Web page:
World transport unions back Indonesia protests

, Sept 9 (Reuters) - International transport workers called on Thursday for protests against air and sea traffic to and from Indonesia to pressure the Indonesian government into ending the atrocities in East Timor.

The move came as Australian dockers refused to handle cargoes bound to or from Indonesia in sympathy with the East Timorese, who voted overwhelmingly for independence from Indonesia on August 30 but have since seen the territory wracked by violence.

Shipping unions in the South Pacific agreed at a meeting in Fiji to join in the action by Australian dockers, and the International Transport Workers Federation called for wider protests around the globe, the Maritime Union of Australia said on Thursday, citing a letter from the federation’s chief.

"The meeting of the ITF affiliates in Fiji adopted a resolution calling on the ITF to organise protest action against Indonesian shipping and cargo in support of the people of East Timor," said a letter from David Cockroft, general secretary of the International Transport Workers Federation.

He called for the international federation to work with national affiliates to organise protests elsewhere.

In Australia,
workers at the eastern port of Newcastle refused to load a cargo of Smorgon Steel Group Ltd (Australia:SSX.AX - news) grinding balls onto the Arktis Fantasy bound for Freeport McMoRan (NYSE:FCX - news) in Irian Jaya, the Maritime Union of Australia said. Smorgon said the disruption would have little effect near term on its sales or Freeport McMoRan’s mining operations.
"It’s a stock replenishment order and they do carry stock up there so we can’t see any short term problem for us or for them," said Peter Fraser, corporate affairs manager at Smorgon Steel.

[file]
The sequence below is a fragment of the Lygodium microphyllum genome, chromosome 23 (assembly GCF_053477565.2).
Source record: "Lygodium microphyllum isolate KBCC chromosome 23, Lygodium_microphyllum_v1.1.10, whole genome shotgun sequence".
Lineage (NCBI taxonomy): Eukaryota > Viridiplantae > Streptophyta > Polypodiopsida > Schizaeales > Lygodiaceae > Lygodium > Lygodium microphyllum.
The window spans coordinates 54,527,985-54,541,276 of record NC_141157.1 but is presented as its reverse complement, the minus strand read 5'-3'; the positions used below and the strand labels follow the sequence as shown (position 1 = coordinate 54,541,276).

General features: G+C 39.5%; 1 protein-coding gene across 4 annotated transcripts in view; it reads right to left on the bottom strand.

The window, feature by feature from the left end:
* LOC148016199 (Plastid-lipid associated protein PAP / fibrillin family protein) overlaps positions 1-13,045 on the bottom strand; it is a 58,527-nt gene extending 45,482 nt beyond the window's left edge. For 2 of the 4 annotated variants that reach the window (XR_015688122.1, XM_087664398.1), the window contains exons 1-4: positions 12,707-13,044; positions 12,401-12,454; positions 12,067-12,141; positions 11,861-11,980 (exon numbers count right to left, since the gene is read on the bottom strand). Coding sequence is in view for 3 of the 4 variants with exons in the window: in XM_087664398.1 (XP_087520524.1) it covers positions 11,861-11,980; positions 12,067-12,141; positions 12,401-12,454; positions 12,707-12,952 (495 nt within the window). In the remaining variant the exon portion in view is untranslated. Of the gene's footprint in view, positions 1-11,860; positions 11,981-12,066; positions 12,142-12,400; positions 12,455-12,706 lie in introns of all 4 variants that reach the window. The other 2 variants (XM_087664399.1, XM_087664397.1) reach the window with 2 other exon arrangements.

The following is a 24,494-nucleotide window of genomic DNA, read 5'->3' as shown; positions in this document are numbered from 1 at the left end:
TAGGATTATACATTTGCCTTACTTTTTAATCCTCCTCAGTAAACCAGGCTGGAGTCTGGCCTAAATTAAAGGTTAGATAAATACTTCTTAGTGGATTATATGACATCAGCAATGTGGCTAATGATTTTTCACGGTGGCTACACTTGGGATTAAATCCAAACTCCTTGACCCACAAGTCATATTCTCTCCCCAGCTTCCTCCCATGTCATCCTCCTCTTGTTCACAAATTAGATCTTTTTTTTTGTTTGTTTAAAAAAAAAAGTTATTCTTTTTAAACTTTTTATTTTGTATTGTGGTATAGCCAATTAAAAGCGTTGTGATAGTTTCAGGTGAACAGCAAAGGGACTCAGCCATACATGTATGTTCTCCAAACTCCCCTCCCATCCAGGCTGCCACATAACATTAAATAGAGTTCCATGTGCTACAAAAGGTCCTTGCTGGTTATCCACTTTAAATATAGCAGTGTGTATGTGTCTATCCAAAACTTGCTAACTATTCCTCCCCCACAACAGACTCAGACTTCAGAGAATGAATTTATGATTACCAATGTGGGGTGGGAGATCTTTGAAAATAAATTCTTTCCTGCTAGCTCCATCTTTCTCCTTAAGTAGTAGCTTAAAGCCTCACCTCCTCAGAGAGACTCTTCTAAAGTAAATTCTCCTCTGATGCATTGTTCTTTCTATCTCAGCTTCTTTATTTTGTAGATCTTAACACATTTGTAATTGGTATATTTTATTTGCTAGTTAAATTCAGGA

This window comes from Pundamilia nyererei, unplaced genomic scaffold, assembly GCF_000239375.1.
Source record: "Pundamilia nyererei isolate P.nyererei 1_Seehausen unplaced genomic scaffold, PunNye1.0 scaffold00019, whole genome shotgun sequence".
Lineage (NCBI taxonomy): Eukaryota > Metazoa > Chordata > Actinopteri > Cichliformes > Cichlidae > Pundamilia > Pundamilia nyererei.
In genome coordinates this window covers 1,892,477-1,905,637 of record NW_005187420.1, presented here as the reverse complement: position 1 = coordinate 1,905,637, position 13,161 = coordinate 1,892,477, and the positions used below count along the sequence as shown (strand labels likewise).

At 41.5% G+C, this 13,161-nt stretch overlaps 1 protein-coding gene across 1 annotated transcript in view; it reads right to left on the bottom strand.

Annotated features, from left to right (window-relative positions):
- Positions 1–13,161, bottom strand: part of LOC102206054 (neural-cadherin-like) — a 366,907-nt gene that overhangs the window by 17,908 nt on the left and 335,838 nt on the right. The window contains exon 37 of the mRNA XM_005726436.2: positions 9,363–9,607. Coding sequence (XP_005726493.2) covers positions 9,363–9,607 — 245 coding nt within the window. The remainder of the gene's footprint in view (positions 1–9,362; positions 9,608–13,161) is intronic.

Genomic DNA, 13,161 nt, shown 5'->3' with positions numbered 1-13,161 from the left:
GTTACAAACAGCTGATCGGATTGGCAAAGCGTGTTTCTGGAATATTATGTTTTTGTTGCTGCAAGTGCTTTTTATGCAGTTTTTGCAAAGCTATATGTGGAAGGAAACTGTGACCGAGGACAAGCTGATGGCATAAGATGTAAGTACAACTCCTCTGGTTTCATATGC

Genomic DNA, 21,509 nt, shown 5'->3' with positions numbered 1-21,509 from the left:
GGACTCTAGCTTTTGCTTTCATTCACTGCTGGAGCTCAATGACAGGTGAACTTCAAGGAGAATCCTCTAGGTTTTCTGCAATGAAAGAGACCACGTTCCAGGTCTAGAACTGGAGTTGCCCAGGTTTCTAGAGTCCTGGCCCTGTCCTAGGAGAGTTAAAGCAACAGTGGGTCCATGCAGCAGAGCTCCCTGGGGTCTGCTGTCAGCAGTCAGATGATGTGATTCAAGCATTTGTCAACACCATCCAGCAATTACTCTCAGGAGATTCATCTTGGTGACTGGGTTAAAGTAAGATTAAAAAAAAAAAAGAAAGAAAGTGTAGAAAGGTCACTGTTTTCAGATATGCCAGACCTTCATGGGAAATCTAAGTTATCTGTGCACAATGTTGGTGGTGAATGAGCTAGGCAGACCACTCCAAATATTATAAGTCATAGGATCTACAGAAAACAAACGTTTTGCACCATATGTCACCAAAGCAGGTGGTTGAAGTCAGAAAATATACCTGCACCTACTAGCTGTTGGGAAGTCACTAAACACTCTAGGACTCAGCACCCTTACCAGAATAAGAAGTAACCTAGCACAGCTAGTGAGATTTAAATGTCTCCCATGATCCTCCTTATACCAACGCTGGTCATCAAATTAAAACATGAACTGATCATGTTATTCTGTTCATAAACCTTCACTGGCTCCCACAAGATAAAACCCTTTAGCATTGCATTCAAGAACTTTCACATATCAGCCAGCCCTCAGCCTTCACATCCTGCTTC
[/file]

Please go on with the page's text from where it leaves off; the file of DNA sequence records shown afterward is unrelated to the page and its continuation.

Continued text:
At Brisbane, workers pulled containers that were due to go to Indonesia off two ships, including two containers which an exporter, yet to be identified, chose not to send to Indonesia.

In Queensland’s Townsville port, bans were placed on seven containers going onto the Chekiang, including drilling equipment.

Workers had yet to decide whether to take action against a ship due into Townsville on Thursday night carrying nickel ore from Indonesia and another due on the weekend to export 500 tonnes of Mt Isa copper cathode produced by MIM Ltd (Australia:MIM.AX - news).

In South Australia, the maritime union said all containers headed to or from Indonesia were being placed in a holding area so that no other shipping would be affected.

Melbourne airport, where union demonstrations prevented passengers from boarding a flight to Bali on Wednesday, was quiet on Thursday as there were no scheduled Garuda Indonesia flights.

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